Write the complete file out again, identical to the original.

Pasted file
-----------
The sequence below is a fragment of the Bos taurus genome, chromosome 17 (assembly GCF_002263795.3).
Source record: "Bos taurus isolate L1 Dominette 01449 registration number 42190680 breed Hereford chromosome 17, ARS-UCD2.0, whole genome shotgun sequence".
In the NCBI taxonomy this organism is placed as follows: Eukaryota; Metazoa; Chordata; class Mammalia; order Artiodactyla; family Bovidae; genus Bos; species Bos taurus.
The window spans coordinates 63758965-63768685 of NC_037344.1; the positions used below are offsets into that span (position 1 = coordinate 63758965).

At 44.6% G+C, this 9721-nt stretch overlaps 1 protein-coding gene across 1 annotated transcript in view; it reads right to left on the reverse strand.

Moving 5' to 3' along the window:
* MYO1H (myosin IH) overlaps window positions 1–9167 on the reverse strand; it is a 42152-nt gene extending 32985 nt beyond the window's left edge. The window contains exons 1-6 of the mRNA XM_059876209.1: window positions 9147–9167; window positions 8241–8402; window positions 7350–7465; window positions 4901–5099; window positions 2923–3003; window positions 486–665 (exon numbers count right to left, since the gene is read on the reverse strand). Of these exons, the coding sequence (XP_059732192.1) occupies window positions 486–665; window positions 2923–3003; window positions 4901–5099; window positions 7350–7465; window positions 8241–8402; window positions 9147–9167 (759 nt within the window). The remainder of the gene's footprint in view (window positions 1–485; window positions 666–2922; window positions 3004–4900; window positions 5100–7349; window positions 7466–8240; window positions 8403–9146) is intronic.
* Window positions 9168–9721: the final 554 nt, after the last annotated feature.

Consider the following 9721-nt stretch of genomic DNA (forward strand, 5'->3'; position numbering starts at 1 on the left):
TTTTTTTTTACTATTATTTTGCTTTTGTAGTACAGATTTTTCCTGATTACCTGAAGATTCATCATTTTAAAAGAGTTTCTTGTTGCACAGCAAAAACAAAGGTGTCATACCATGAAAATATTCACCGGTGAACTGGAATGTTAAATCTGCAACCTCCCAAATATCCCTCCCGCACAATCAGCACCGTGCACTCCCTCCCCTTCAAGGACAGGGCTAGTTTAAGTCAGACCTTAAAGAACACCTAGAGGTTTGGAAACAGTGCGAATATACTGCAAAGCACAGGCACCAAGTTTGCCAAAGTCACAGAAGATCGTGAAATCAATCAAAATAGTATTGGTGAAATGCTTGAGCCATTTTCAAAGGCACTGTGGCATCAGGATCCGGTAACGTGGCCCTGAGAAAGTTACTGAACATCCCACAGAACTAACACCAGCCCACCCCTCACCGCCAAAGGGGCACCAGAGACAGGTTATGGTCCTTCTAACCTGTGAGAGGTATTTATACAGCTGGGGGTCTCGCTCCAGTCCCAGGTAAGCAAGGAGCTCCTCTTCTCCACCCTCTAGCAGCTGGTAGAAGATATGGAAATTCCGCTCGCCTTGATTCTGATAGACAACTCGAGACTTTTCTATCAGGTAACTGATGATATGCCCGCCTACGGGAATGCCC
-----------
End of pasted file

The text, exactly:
The sequence below is a fragment of the Bos taurus genome, chromosome 17 (assembly GCF_002263795.3).
Source record: "Bos taurus isolate L1 Dominette 01449 registration number 42190680 breed Hereford chromosome 17, ARS-UCD2.0, whole genome shotgun sequence".
In the NCBI taxonomy this organism is placed as follows: Eukaryota; Metazoa; Chordata; class Mammalia; order Artiodactyla; family Bovidae; genus Bos; species Bos taurus.
The window spans coordinates 63758965-63768685 of NC_037344.1; the positions used below are offsets into that span (position 1 = coordinate 63758965).

At 44.6% G+C, this 9721-nt stretch overlaps 1 protein-coding gene across 1 annotated transcript in view; it reads right to left on the reverse strand.

Moving 5' to 3' along the window:
* MYO1H (myosin IH) overlaps window positions 1–9167 on the reverse strand; it is a 42152-nt gene extending 32985 nt beyond the window's left edge. The window contains exons 1-6 of the mRNA XM_059876209.1: window positions 9147–9167; window positions 8241–8402; window positions 7350–7465; window positions 4901–5099; window positions 2923–3003; window positions 486–665 (exon numbers count right to left, since the gene is read on the reverse strand). Of these exons, the coding sequence (XP_059732192.1) occupies window positions 486–665; window positions 2923–3003; window positions 4901–5099; window positions 7350–7465; window positions 8241–8402; window positions 9147–9167 (759 nt within the window). The remainder of the gene's footprint in view (window positions 1–485; window positions 666–2922; window positions 3004–4900; window positions 5100–7349; window positions 7466–8240; window positions 8403–9146) is intronic.
* Window positions 9168–9721: the final 554 nt, after the last annotated feature.

Consider the following 9721-nt stretch of genomic DNA (forward strand, 5'->3'; position numbering starts at 1 on the left):
TTTTTTTTTACTATTATTTTGCTTTTGTAGTACAGATTTTTCCTGATTACCTGAAGATTCATCATTTTAAAAGAGTTTCTTGTTGCACAGCAAAAACAAAGGTGTCATACCATGAAAATATTCACCGGTGAACTGGAATGTTAAATCTGCAACCTCCCAAATATCCCTCCCGCACAATCAGCACCGTGCACTCCCTCCCCTTCAAGGACAGGGCTAGTTTAAGTCAGACCTTAAAGAACACCTAGAGGTTTGGAAACAGTGCGAATATACTGCAAAGCACAGGCACCAAGTTTGCCAAAGTCACAGAAGATCGTGAAATCAATCAAAATAGTATTGGTGAAATGCTTGAGCCATTTTCAAAGGCACTGTGGCATCAGGATCCGGTAACGTGGCCCTGAGAAAGTTACTGAACATCCCACAGAACTAACACCAGCCCACCCCTCACCGCCAAAGGGGCACCAGAGACAGGTTATGGTCCTTCTAACCTGTGAGAGGTATTTATACAGCTGGGGGTCTCGCTCCAGTCCCAGGTAAGCAAGGAGCTCCTCTTCTCCACCCTCTAGCAGCTGGTAGAAGATATGGAAATTCCGCTCGCCTTGATTCTGATAGACAACTCGAGACTTTTCTATCAGGTAACTGATGATATGCCCGCCTACGGGAATGCCC